Friday, August 25, 2006

HYIP : Risks of online investments

First and foremost you must understand that the reward is directly proportionate to the risk. That is what speculation is all about; you cannot expect to make a substantial return if you are not prepared to accept a certain amount of risk. Any experienced financial speculator will tell you that successful speculation involves being able to quantify risk. The amount of risk attached to any particular HYIP, is for the most part, unquantifiable.
Many of the genuine small Internet based HYIP's are considered high risk, as they are not particularly well thought out programs, often with no sound methodology from which to generate returns. They receive thousands of small deposits from participants, which only adds to the problem. The larger specialist programs, many of which are not plugged on the Internet, can be much safer in many respects, as they are usually run by professional traders who know how to generate returns using sound trading methods. They keep a low profile due to the risk of interference by some authorities, but this does not mean that they are not genuine investment programs.


There is yet another type of HYIP trading program which allows you to set up your own offshore company and a bank account, the funds are then traded through this account, but the program administrator and/or trader never has any kind of access to your funds, he/she only has the authority to place the trades on the account. This method of funding is without a doubt the safest that is available to the HYIP investor. The only risk is that which is attached to the trading method used to generate the returns, although most professional traders will operate with specific risk parameters in mind.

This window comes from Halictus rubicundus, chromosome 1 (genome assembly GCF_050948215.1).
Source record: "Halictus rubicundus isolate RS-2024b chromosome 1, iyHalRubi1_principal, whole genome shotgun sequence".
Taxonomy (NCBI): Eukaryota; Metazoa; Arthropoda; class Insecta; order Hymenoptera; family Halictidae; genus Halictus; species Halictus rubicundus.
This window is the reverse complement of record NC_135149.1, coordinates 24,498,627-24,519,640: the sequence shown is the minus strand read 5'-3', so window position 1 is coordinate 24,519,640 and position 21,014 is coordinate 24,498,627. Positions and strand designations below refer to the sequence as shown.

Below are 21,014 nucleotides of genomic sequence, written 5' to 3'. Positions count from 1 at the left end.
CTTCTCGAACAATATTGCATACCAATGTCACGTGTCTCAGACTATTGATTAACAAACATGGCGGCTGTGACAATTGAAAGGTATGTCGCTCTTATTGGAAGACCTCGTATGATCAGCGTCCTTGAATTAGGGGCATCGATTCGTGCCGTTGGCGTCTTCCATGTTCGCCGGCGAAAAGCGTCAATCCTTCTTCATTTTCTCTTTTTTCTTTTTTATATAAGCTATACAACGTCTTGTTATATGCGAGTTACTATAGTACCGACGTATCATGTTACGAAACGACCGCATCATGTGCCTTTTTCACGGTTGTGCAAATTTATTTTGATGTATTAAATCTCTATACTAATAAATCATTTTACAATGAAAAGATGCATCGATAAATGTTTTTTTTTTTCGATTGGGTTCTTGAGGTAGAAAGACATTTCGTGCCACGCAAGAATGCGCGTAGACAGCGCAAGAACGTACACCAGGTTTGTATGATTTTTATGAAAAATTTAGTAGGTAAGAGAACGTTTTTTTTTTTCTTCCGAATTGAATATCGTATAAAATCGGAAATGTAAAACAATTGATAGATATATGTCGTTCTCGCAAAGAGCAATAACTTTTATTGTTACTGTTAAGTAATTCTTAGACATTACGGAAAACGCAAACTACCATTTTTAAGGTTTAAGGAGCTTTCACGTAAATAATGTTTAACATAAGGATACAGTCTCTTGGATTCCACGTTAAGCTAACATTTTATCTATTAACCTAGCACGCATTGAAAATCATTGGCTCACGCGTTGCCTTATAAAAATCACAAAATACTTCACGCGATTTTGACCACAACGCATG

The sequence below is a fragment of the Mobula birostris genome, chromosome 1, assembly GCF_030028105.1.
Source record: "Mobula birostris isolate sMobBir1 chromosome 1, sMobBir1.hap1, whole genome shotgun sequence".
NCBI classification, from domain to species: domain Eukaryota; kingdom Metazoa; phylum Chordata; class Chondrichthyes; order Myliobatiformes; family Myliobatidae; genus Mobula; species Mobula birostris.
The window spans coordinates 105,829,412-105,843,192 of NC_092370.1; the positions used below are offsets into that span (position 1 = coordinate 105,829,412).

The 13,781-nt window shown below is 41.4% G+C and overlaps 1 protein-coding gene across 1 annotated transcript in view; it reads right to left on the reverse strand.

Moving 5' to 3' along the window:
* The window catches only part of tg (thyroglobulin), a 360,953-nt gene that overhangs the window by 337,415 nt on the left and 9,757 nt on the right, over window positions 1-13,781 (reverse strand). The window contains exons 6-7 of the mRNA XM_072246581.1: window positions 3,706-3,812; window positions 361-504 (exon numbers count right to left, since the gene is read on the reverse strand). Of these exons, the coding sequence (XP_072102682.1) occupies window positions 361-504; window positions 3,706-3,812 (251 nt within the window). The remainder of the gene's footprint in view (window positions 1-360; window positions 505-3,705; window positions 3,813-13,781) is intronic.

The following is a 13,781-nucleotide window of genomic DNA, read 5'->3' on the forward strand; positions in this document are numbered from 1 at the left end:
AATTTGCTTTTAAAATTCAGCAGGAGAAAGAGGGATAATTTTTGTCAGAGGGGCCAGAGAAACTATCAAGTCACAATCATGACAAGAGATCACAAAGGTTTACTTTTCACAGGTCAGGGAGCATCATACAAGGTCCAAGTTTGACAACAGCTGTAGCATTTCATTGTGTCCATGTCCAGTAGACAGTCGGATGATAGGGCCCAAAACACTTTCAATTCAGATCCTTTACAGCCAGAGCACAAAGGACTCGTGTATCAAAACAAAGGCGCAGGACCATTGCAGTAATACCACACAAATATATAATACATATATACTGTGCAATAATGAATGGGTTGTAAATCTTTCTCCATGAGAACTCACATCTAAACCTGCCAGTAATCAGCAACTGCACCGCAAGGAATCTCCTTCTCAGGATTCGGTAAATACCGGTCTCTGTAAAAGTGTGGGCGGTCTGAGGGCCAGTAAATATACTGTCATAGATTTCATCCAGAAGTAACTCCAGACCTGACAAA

The program administrators should also be forthcoming about how they intend to generate the quoted returns. You should be extremely wary dealing with any HYIP that refuses to disclose details about their system, after all they are asking you to show good faith in them by investing your hard earned money, so they should at least be willing to tell you how they intend to generate the quoted returns. Once you know how a program works, you are in a much better position to be able to assess the viability of that program. For example there is one HYIP that claims very high returns from investing in domain names. This type of HYIP might have been feasible a few years ago, but is highly unlikely to be profitable these days. There have been many high profile court rulings against domain name speculators over the last few years, and registering domain names is hardly an area that requires specialist knowledge and expertise.

As a rule the larger the sum of the investment the safer the program is likely to be, assuming that you are afforded adequate capital security. The frauds are usually the ones that request small investments and membership fees, as well as offering referral fee arrangements. Programs operating in this manner can draw in a greater number of participants in a short time before shutting down. The larger programs tend to be much more professional, with their focus on making steady returns for investors and taking a small part of those returns as their profit. Most of the larger programs also appear to understand the need for frequent client communications, which is often an area of complaint amongst many of the smaller HYIP's. Usually your only source of regular information is the HYIP website (assuming they have one), and in many cases these websites are not updated as frequently as they should be.

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